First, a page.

Wednesday, December 29, 2010

A pitfall in PendingIntent (with solution)

The Android documentation has a nice overview chapter about how to notifiy the user with status bar notifications.

The example text works quite nicely and the user gets informed and can then call back into the application. But when working on Zwitscher it did not work as intended by me. But lets start slowly.

Setting up a notifiction goes along the lines of (taken from the developer guide):

Intent notificationIntent = new Intent(this, MyClass.class);
PendingIntent contentIntent =
PendingIntent.getActivity(this, 0, notificationIntent, 0);
notification.setLatestEventInfo(context, "Title",
"something went wrong", contentIntent);

where a PendingIntent is set up as a "pointer" and stored by the system so that when the user selects the notification in the status bar the target activity specified in the notificationIntent can be called.

Now sometimes you want to attach some additional data to the intent to be delivered - like a longer explanation why your action failed. You would go like:

Intent notificationIntent = new Intent(context,MyClass.class);

to add the payload. And in MyClass you would get the data via

Intent intent = getIntent();        
Bundle bundle = intent.getExtras();        
String head = bundle.getString("key");        
Integer body = bundle.getInt("key2");

Now when the notification fires,  the intent is created and attached to the PendingIntent and this shows up in the status bar

User then selects the status bar to see the longer message and presses this area to see the full details. This means that the system delivers "out of the blue" the created Intent message and thus starts MyClass-activity, which then pulls the payload from the intent.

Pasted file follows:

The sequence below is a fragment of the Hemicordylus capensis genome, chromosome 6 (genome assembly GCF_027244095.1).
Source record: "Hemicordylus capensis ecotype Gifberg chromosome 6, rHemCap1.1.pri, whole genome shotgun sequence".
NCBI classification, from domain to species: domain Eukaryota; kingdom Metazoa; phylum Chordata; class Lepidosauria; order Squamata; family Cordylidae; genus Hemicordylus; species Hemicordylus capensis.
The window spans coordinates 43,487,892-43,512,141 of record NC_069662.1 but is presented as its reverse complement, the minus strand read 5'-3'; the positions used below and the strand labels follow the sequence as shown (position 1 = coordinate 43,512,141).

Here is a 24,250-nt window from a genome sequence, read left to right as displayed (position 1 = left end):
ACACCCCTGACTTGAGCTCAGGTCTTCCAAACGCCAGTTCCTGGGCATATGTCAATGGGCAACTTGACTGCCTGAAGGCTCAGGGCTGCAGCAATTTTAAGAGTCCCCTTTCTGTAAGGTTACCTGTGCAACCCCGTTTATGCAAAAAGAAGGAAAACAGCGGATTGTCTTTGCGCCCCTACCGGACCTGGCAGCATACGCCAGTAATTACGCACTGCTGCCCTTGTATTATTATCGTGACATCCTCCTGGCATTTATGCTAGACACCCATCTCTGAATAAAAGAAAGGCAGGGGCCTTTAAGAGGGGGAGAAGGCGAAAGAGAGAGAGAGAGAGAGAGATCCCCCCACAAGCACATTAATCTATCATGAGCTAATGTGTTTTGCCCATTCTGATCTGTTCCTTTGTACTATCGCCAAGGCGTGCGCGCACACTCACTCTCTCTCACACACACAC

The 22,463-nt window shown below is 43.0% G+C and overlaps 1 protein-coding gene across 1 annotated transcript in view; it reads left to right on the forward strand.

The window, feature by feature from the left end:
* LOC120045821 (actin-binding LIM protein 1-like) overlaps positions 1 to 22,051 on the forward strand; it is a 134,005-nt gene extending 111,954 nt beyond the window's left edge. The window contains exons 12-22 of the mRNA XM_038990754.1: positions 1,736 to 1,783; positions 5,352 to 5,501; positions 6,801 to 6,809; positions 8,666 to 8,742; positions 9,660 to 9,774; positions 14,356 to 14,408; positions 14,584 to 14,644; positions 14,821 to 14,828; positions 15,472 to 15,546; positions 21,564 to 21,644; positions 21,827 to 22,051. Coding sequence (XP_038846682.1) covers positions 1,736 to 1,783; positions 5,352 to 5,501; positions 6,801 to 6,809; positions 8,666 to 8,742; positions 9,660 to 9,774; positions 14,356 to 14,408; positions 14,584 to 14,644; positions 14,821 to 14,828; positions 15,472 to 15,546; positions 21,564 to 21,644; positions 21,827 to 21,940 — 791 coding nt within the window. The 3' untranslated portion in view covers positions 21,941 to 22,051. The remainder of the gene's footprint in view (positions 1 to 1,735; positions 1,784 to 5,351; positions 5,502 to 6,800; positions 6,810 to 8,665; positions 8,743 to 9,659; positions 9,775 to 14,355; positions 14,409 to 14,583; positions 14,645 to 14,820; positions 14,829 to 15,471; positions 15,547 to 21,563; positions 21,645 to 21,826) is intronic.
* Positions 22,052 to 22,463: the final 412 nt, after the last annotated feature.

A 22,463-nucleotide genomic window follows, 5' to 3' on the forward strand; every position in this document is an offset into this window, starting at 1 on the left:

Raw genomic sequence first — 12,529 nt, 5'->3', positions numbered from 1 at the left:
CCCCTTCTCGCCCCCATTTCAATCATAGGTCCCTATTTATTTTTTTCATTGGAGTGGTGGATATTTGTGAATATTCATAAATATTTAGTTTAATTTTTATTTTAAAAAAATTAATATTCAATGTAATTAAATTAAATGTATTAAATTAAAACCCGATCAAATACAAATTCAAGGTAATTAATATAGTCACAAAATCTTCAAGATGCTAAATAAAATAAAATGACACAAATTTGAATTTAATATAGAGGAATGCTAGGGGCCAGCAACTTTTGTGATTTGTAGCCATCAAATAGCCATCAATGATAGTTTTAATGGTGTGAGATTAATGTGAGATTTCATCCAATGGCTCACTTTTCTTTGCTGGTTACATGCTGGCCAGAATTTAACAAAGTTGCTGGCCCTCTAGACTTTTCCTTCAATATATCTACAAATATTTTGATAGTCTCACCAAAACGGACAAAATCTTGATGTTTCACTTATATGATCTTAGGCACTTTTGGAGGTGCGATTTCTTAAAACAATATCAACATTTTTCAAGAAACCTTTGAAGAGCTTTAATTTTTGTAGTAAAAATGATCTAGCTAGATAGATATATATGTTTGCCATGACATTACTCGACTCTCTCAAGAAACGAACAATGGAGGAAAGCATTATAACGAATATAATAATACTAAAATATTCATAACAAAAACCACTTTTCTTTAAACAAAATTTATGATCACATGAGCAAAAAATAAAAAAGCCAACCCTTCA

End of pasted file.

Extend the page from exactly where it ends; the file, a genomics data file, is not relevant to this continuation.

When you do this a few times in a row you will see that the passed counter (someCounter) does increase in your sending activity, but that the receiver always shows the initial value. Canceling the notification in the sender does not help here.

This comes from the fact, that the system does not assume that only because we pass a new Intent object to the pending intent, we want this new intent object to be delivered and just keeps the old (initial) pending intent alive.

To get the desired semantics, we need to pass a flag to tell the system:

PendingIntent pintent = 

This flag (FLAG_CANCEL_CURRENT) tells the system that the old pending intent is no longer valid and it should cancel (=remove) it and then create a fresh one for us. There are more possible flags, which are described on the javadoc page for PendingIntent.


You can see a full example in the Zwitscher source code on github in the

And remember that Zwitscher is live on the Android market - download and try it :-)


Amatérský Investor said...

Have you tried to compile RHQ agent to android, just for fun? Ondra Zizka

Anonymous said...

Thank for your sharing, save my time for this issue.

Anonymous said...


ayşegül said...

I wonder something, when we use this flag does the previous notification gets canceled from status bar? I will try your solution anyway but I am just curious now.

Antonio J. said...

Thank you very much for post your knowledge about Intents, you save me hours of debugging ;)

Unknown said...

Thanks a lot... :-D

Unknown said...

When i was using PendingIntent.FLAG_CANCEL_CURRENT, then only one notification can able to show the data others get cancelled autoamtically, why this happens may know?

Shrawan said...

thank you for sharing !

Unknown said...

It's 5 years now after you posted this but thank you so much. Saved my life on a huge bug I've been having,